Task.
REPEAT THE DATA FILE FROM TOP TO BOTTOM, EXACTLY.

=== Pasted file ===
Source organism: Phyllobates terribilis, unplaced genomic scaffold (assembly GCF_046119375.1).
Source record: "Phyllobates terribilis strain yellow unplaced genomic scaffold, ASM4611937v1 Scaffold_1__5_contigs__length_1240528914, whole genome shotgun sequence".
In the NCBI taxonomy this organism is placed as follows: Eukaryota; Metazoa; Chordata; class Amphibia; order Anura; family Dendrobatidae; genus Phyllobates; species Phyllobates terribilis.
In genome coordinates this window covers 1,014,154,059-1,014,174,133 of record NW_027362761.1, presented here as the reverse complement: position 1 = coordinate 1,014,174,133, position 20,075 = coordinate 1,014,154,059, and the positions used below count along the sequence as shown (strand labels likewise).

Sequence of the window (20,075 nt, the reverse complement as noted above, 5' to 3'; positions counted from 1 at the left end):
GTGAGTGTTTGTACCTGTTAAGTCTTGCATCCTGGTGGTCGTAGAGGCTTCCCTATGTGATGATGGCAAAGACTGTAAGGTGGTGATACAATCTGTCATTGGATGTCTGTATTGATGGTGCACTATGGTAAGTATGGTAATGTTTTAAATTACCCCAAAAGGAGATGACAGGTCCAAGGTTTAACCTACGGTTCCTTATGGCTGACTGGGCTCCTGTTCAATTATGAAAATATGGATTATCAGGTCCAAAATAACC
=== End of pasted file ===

Source organism: Phyllobates terribilis, unplaced genomic scaffold (assembly GCF_046119375.1).
Source record: "Phyllobates terribilis strain yellow unplaced genomic scaffold, ASM4611937v1 Scaffold_1__5_contigs__length_1240528914, whole genome shotgun sequence".
In the NCBI taxonomy this organism is placed as follows: Eukaryota; Metazoa; Chordata; class Amphibia; order Anura; family Dendrobatidae; genus Phyllobates; species Phyllobates terribilis.
In genome coordinates this window covers 1,014,154,059-1,014,174,133 of record NW_027362761.1, presented here as the reverse complement: position 1 = coordinate 1,014,174,133, position 20,075 = coordinate 1,014,154,059, and the positions used below count along the sequence as shown (strand labels likewise).

Sequence of the window (20,075 nt, the reverse complement as noted above, 5' to 3'; positions counted from 1 at the left end):
GTGAGTGTTTGTACCTGTTAAGTCTTGCATCCTGGTGGTCGTAGAGGCTTCCCTATGTGATGATGGCAAAGACTGTAAGGTGGTGATACAATCTGTCATTGGATGTCTGTATTGATGGTGCACTATGGTAAGTATGGTAATGTTTTAAATTACCCCAAAAGGAGATGACAGGTCCAAGGTTTAACCTACGGTTCCTTATGGCTGACTGGGCTCCTGTTCAATTATGAAAATATGGATTATCAGGTCCAAAATAACC